Innovations – Quick n’ Toast and Burnt Toast in Block

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Monday, June 9th – After spending the last few weeks on a sugar high, Patrick Chapin crashes gloriously back to earth with a touch of Block Constructed innovation. Riffing off Manuel Bucher’s Quick n’ Toast deck in Standard (and its Block equivalent), The Innovator takes a look at the Block Constructed strategy he’s proclaiming as the next Teachings…

The Scene… Pro Tour: Hollywood.

Our Hero walks up to Wafo-Tapa after Day 1 ends, with Guillaume at 8-0 and Chapin at 2-6…

“You may have won this battle, but the war is far from over!”

As we all know now, Manuel Bucher Quick n’ Toast deck was one of the breakout stories of the tournament. Though many doubt its ability to maintain strength without the surprise factor, it would seem there is little doubt that some form of it is viable as a Block Constructed strategy, as Careful Consideration is the only really important loss in translation.

For reference, Bucher and Wafo-Tapa’s Hollywood deck:

If asked, I would tend to describe the deck as a five color Mannequin deck, or at the very least Reflecting Pool Control or 5 Color Control… but Quick n’ Toast has stuck, much like the hideous “Chase Rare” name given to Remi’s Valencia-winning deck. I guess it could be worse. Seriously, when you look at it, isn’t this deck just a Solar Flare deck? Think about it…

I am a big fan of this deck, and would really enjoy playing it. It also seems to lose even less in translation to Block Constructed than Faeries! While both lose Rune Snag and a little of their manabase, the loss of Careful Consideration is not as devastating to QnT as Ancestral Vision was to Faeries. In addition, it is easier to make up the lost dual lands when you are the five-color mage.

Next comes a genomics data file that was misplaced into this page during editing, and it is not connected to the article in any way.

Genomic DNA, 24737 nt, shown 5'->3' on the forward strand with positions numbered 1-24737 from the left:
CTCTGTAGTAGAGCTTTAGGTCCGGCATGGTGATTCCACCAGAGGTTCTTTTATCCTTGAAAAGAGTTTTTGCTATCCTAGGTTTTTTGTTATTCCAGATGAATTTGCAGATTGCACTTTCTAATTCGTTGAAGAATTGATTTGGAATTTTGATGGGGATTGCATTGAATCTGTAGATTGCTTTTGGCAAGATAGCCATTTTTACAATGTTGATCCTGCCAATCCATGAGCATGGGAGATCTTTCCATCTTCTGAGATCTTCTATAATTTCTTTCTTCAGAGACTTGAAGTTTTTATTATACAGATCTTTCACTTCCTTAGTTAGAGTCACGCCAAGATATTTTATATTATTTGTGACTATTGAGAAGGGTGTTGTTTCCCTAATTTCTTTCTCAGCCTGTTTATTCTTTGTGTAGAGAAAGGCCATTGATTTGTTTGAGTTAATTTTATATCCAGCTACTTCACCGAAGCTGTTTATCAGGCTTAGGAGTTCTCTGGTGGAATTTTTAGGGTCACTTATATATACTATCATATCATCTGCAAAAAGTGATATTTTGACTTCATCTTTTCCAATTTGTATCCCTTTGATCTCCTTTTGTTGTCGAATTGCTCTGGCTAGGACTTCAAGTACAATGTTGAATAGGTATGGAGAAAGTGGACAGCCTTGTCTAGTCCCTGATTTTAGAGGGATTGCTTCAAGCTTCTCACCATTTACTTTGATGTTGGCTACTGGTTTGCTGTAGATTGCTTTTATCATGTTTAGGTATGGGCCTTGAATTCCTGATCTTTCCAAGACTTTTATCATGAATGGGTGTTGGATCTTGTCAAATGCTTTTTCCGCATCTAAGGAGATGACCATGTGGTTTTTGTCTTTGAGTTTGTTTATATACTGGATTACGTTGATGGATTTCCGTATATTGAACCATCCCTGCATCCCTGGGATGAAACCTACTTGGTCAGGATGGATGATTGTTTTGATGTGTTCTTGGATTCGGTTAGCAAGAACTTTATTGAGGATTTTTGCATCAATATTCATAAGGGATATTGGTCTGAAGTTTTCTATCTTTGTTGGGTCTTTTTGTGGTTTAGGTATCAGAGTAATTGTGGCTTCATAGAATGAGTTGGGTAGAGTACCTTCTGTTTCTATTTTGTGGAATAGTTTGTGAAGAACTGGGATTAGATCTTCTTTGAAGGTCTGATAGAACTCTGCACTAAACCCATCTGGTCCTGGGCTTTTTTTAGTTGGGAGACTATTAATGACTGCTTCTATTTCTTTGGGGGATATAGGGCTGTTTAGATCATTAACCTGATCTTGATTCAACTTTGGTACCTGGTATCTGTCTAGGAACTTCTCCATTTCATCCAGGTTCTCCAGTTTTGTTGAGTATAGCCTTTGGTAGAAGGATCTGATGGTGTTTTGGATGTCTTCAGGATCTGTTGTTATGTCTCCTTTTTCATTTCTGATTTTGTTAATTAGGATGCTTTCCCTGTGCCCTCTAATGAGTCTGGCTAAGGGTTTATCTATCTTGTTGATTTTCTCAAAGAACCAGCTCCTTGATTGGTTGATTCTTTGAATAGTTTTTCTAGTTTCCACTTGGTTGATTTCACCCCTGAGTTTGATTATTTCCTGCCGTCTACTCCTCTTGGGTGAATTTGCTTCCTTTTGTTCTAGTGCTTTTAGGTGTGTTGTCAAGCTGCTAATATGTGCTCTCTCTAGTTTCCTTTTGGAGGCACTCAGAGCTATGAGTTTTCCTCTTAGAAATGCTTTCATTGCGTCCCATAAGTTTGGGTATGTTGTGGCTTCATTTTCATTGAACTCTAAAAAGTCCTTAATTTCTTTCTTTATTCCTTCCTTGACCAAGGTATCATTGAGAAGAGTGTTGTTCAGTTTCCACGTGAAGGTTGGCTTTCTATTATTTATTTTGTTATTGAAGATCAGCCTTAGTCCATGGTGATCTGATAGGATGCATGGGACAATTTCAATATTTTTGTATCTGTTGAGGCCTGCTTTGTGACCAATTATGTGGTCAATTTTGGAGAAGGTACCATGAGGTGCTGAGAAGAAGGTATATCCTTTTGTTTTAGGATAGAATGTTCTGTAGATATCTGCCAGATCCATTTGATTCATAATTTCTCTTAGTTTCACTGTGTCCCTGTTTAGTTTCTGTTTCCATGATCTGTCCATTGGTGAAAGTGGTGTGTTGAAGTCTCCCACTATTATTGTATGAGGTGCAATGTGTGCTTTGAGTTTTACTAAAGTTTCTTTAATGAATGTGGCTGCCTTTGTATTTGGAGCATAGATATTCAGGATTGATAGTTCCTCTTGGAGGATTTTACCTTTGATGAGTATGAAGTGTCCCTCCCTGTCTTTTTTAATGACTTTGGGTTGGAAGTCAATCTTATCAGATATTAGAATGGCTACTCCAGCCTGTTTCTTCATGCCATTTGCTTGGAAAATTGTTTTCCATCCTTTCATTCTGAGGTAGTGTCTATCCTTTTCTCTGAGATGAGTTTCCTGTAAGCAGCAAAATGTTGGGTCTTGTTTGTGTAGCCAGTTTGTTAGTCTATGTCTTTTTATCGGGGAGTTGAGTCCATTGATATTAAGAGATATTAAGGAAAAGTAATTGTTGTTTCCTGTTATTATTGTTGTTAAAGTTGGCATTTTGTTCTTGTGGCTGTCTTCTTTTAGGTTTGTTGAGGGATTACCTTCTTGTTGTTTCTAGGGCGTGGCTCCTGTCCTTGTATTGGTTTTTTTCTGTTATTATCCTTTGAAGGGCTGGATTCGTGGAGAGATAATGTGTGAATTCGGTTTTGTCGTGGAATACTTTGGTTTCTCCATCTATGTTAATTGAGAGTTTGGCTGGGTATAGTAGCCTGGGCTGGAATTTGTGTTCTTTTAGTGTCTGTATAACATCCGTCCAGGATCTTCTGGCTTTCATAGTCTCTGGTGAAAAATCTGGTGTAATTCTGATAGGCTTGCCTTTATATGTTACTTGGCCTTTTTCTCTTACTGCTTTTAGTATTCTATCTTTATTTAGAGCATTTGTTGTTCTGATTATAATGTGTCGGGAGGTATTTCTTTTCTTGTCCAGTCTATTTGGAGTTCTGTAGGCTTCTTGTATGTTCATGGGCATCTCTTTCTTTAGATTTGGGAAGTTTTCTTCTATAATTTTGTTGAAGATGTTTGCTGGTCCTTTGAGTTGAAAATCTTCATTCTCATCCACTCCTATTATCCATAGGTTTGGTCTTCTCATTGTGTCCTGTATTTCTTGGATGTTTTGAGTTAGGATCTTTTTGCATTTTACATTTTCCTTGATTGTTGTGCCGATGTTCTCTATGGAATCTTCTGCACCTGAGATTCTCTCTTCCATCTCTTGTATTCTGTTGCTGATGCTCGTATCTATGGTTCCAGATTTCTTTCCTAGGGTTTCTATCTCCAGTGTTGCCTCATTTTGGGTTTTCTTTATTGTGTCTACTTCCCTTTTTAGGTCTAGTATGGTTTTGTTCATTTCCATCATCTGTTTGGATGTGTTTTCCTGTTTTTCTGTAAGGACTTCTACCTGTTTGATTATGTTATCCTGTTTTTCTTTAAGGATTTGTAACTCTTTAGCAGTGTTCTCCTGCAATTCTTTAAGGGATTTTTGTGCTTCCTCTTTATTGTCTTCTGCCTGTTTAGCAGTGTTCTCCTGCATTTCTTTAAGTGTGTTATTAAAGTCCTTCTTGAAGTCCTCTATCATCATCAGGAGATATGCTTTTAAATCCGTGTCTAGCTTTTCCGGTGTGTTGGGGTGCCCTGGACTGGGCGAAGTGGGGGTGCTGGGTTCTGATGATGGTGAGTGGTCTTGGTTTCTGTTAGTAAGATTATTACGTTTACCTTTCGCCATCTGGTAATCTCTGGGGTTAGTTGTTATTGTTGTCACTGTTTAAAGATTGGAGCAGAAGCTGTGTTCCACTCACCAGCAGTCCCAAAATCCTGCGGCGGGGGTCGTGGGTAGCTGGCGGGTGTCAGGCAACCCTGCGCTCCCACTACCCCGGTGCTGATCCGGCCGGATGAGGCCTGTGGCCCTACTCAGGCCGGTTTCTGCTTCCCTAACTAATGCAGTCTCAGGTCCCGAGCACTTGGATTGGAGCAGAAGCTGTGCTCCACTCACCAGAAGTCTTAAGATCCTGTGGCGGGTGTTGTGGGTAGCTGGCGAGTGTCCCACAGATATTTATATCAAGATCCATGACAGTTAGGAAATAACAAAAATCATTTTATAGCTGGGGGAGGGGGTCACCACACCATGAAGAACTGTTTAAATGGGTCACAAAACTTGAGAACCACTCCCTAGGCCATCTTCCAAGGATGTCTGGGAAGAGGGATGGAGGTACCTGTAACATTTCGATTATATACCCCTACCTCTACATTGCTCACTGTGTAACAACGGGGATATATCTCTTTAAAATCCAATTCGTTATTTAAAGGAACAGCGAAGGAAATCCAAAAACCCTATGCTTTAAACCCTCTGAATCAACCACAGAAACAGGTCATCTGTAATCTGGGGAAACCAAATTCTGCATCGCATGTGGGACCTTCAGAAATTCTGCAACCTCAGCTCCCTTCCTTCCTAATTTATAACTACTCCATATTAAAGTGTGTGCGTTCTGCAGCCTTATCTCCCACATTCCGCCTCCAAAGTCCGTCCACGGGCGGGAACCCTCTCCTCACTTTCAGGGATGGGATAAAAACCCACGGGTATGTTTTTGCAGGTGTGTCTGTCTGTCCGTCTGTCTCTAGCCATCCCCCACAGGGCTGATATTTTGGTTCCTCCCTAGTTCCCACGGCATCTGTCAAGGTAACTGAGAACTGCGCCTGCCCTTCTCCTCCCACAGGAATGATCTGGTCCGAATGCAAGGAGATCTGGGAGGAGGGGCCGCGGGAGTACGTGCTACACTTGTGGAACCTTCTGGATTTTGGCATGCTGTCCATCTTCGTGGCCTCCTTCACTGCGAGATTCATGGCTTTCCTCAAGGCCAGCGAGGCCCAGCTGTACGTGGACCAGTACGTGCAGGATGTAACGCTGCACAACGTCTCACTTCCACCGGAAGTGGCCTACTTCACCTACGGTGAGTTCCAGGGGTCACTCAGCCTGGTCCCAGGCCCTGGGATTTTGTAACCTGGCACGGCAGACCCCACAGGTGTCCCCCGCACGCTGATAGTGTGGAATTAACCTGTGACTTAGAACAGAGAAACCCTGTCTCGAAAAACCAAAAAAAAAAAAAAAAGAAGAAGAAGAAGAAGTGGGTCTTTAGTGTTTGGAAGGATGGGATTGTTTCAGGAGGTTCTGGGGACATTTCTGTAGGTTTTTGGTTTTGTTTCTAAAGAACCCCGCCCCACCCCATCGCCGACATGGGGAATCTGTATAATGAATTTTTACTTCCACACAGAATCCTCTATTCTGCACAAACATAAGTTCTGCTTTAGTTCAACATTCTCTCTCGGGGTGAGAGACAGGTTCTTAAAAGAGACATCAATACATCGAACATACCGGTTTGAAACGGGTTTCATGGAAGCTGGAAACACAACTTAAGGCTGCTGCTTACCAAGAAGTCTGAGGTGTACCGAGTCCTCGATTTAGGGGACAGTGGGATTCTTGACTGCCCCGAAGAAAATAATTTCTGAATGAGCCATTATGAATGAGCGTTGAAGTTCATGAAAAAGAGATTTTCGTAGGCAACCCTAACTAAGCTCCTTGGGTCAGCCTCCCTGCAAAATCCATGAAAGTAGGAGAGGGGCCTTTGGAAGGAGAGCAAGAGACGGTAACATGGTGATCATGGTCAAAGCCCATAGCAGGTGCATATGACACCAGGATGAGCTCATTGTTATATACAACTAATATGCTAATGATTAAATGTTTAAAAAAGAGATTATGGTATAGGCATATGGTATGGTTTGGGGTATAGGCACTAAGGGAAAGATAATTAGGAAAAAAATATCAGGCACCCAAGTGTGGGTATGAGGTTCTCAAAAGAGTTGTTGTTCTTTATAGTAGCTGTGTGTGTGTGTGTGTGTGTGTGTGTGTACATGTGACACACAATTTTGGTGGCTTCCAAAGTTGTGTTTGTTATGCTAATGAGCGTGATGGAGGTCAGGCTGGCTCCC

It should also be remembered that without Magus of the Moon, the format is less hostile to QnT, whereas Faeries is one of the two archetypes that everyone is gunning for in the PTQ season. All of this – combined with the fact that QnT decks can by definition play any and everything, making them highly customizable – leads me to suspect that this is the best strategy, at least for the first few weeks of the PTQ season.

The customizable nature is actually very important to the QnT strategy, as it almost allows you to aim your collection of good cards in the direction of the archetypes you expect to be most popular. This allows you to prey on formats with only a small number of played archetypes.

Before Grand Prix: Birmingham, many players suspected that Faeries and Kithkin would dominate, with Elementals and Five-Color Control making small appearances. True to predictions, the Grand Prix saw 3 each of Fae and Kithkin, with two five-color decks, one Elementals and one QnT.

Before we take a look at QnT Block deck piloted by the archetype’s creator (Bucher) to a Top 8 finish, I would like to go over my list, which I built with knowledge of his Hollywood list, but not his GP list. I had actually intentionally avoided his GP list, wanting to not be biased by his deck choices when I tried to reimagine the list from a fresh perspective.

I find that sometimes it can be useful to avoid information contamination, such as when trying to figure out how to sideboard a match-up with which I am unfamiliar. If someone just told me how to sideboard, then he and I would only have his information to go on. If I try figuring out a way myself and then compare my findings to his, we actually have more useful information to use for future decisions.